Companies face a series of challenges implementing risk management procedures and are able to learn from the experiences of other industries, such as manufacturing and the energy sector. One strategy that provides increasing benefit to construction companies is office automation technology, which locks down tools, information and assets while helping to drive up productivity and profitability.
One challenge is a multi-locational business structure. Companies must balance their in-office tasks with their on-site projects and the need to share information in real time between locations. This includes being able to transfer time and labor documents, as well as recognize changes to plans and accommodate client demands. The documents must be transferred between laptops, PCs, tablets and even smartphones in a secure fashion.
Intellectual property theft has become a concern among businesses as a result of an increasing dependence on the ever-widening variety of devices available. Sadly, much of this theft is coming from inside the business. An on-the-go workforce makes it easier to access and share sensitive documents anywhere, at any time and with anyone.
In fact, the 2014 CyberSecurity Watch Survey estimates that 28 percent of cyber-crimes committed against organizations and business are perpetrated by employees or other insiders. This poses a further challenge to companies when it comes to management strategies. How can information, processes and property be secured without micromanaging and creating an unsatisfying work environment for employees?
Companies can navigate this tricky balance by deploying both manual procedures and automated solutions that provide ways to access and track information about data usage in real time. This ensures accountability and oversight, whether employees and data are within the office or at a remote site. The key to control is knowing—not guessing—who is using what information, with which applications and on what device. Companies who turn to construction automation solutions protect their assets and are able to drive up productivity while mitigating frustration and risk. More advanced steps to protect the physical office and the job site are required. On-site equipment has long been protected with physical locks and site barriers during off-hours. Now, many firms are implementing security measures during on-hours for the on-the-go workforce that includes secure badges and swipe cards for entry purposes.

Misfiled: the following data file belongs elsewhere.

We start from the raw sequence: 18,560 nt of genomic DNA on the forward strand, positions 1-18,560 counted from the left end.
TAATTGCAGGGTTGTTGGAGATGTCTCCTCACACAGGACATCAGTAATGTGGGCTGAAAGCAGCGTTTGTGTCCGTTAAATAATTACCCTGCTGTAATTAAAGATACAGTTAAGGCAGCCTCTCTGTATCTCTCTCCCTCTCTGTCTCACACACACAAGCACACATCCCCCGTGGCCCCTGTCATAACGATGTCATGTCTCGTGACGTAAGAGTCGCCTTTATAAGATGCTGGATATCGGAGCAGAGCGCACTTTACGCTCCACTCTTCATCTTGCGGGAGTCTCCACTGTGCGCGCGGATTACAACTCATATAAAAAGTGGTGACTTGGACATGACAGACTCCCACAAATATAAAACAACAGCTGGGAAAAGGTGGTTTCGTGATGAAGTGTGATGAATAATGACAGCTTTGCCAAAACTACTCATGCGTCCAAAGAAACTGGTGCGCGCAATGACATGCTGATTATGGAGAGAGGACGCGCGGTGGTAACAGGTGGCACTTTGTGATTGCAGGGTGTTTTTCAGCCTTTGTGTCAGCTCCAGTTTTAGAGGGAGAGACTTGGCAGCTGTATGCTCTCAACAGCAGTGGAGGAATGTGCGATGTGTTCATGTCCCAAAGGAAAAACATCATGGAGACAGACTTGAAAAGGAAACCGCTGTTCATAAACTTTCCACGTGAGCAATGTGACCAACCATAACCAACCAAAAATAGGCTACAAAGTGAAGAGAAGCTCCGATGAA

A risk management strategy leverages intelligent construction automation software to answer the questions: who is doing what, what information is being used and which devices are leveraged during the process? This information is partnered with a contextual understanding of protection procedures benefiting all participants—owners, employees and clients.
Risk management safeguards companies by protecting their physical and intellectual property, including sensitive business information and plans for new products and/or services. Requests for proposals are companies’ bread and butter, and companies that have experienced breaches—digital or physical—may be less likely to be contracted, no matter their experience level. By implementing controls, construction firms can safeguard and boost their own reputations among clients and the industry.
Construction companies are not the only entities at risk when a breach occurs. Client information is also vulnerable. Risk management will protect clients’ data and influence their future business decisions, including who they contract with in the future.
As technology advances and competition increases, risk management will only become more necessary for construction firms. Selecting the right construction automation solutions that assist the contractor in quickly and easily monitoring who is accessing plans, bids and projects is critical for a safe and secure growth plan.